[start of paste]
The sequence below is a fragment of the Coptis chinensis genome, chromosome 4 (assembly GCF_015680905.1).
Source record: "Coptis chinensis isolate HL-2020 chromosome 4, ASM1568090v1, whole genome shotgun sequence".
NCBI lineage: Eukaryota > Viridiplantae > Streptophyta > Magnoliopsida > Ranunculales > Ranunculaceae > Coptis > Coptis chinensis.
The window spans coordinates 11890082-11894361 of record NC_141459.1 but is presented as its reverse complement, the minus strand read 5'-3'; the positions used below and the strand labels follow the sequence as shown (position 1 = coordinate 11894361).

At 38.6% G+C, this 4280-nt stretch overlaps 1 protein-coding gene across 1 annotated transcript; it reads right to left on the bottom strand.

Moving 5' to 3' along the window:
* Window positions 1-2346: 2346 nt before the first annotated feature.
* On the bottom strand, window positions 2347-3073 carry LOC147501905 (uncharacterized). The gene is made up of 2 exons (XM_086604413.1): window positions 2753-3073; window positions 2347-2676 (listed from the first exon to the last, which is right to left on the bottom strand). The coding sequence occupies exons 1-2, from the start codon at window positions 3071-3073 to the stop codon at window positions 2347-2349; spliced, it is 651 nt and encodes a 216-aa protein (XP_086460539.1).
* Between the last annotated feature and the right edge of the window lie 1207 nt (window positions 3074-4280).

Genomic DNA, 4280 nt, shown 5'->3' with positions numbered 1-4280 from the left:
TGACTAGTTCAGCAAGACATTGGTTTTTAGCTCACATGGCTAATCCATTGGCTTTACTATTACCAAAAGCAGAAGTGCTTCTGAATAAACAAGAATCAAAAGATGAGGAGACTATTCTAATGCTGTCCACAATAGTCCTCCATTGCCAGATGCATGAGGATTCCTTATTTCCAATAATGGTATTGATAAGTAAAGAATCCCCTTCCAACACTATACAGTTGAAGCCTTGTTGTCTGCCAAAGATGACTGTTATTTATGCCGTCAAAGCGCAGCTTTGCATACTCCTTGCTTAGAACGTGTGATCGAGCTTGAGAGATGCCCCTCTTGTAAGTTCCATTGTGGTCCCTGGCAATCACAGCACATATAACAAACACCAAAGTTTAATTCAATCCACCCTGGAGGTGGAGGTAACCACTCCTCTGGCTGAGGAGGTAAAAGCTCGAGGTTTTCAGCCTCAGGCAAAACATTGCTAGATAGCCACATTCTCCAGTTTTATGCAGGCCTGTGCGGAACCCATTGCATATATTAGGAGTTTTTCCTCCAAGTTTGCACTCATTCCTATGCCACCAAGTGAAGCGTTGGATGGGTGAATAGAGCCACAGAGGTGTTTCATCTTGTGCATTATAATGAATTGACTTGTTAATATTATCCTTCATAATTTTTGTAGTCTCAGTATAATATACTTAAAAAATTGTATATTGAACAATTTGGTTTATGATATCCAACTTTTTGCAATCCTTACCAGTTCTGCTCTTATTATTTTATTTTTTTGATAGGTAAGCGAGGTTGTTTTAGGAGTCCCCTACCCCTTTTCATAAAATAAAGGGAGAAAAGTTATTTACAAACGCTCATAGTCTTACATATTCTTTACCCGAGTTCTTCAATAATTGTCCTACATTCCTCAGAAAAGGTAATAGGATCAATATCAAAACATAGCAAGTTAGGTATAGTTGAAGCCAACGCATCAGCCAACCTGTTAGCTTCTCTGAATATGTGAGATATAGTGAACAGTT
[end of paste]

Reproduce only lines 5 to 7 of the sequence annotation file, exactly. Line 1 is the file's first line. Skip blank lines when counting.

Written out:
At 38.6% G+C, this 4280-nt stretch overlaps 1 protein-coding gene across 1 annotated transcript; it reads right to left on the bottom strand.

Moving 5' to 3' along the window:
* Window positions 1-2346: 2346 nt before the first annotated feature.